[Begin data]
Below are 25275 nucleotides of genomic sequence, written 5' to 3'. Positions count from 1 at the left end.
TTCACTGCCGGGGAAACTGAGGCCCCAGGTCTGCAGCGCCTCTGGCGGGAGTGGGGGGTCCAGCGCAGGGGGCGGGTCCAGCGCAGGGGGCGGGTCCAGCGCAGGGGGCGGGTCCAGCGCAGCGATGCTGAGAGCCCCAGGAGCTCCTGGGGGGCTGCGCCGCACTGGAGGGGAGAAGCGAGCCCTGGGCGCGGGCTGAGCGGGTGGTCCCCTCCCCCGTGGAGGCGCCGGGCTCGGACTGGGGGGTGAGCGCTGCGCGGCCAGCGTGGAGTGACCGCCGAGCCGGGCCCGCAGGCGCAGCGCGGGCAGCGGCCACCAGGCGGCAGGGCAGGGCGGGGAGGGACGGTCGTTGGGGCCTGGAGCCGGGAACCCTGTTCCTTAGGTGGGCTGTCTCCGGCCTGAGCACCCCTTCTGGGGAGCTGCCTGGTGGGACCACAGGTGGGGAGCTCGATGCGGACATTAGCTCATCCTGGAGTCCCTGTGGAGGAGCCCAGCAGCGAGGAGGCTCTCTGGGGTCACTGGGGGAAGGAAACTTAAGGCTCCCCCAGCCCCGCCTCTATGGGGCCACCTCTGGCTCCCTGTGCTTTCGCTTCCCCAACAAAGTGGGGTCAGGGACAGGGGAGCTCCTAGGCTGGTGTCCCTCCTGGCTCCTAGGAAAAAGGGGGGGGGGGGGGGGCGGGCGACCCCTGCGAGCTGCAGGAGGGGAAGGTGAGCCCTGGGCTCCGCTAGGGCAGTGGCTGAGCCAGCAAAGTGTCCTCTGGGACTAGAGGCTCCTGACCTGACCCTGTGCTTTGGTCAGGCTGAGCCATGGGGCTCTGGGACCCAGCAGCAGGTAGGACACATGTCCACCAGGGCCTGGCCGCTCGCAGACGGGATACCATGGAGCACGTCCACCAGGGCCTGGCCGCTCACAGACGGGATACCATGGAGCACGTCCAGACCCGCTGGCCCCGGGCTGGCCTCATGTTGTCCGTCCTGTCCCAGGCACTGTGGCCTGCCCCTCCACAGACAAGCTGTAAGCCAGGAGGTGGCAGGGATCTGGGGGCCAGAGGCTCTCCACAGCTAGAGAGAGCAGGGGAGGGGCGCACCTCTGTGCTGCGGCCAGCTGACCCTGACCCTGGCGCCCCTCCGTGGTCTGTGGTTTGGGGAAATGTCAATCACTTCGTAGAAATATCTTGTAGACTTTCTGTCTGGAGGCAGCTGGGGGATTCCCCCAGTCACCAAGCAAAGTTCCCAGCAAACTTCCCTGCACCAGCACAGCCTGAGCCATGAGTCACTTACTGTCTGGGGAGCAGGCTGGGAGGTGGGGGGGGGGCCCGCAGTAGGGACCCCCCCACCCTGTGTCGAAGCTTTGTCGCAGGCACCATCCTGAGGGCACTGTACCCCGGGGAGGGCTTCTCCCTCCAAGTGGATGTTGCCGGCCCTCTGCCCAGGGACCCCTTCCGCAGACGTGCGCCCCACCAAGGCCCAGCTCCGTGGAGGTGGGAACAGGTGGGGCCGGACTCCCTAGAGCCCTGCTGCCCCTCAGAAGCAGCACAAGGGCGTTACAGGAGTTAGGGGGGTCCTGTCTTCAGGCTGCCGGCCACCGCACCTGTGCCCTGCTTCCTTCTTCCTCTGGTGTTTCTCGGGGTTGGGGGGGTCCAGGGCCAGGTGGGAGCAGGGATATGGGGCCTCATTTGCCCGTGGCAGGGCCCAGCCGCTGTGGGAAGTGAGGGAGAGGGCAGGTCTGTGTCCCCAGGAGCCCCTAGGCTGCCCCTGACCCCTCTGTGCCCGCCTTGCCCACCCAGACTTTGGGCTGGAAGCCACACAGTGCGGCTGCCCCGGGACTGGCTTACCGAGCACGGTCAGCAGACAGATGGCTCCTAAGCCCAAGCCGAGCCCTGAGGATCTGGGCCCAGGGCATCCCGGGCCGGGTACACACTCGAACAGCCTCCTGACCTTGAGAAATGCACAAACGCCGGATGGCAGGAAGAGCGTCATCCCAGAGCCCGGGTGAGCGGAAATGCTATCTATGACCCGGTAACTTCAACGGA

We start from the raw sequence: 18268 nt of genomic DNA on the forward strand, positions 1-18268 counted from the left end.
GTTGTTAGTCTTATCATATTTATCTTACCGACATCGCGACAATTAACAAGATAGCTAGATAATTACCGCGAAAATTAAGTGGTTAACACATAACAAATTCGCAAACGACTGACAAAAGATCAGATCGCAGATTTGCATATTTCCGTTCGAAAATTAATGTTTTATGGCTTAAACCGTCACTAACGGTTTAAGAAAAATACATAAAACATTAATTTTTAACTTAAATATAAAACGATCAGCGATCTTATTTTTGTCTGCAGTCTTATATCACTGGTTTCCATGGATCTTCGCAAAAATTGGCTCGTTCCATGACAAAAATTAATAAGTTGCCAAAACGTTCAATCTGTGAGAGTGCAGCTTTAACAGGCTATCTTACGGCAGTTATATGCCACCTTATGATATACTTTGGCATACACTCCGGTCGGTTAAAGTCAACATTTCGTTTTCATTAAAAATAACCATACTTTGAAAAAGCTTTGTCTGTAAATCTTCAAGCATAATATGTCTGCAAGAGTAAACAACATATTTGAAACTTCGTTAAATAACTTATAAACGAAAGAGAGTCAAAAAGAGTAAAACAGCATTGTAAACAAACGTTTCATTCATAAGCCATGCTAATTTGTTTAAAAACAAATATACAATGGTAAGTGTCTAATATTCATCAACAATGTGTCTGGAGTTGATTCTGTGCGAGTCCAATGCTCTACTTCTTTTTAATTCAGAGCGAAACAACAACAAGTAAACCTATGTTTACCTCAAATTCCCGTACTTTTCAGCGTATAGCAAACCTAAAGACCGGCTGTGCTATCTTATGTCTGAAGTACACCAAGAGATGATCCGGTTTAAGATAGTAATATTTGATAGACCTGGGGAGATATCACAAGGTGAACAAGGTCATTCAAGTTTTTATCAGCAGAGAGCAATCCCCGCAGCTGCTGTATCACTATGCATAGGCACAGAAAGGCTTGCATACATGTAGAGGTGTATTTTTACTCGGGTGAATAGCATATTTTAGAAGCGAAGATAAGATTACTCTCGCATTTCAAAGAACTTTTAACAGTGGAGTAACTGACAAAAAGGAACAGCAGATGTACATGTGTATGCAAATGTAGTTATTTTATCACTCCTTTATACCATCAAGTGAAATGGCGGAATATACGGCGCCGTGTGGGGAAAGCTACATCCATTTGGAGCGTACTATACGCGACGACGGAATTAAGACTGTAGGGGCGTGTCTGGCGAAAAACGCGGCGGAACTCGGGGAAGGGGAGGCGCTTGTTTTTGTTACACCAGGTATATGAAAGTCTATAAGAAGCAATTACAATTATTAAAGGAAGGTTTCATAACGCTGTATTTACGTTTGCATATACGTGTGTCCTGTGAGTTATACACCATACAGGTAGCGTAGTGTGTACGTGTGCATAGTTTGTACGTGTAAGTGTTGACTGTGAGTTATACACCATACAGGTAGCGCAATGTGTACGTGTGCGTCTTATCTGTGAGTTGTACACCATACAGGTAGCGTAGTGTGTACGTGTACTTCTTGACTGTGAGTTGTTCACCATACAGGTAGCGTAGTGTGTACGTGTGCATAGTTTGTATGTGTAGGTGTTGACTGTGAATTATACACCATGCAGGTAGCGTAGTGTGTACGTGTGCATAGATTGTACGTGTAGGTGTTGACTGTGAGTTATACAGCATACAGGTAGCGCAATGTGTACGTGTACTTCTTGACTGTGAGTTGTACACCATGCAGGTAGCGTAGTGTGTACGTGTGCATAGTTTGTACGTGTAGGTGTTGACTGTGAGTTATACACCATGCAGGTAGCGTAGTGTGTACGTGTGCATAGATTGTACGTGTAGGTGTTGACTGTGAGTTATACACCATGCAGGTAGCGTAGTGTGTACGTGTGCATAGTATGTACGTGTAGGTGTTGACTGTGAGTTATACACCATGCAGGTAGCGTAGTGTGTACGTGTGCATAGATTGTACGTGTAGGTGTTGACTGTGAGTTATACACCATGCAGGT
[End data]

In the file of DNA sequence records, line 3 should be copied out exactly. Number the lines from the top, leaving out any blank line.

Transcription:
We start from the raw sequence: 18268 nt of genomic DNA on the forward strand, positions 1-18268 counted from the left end.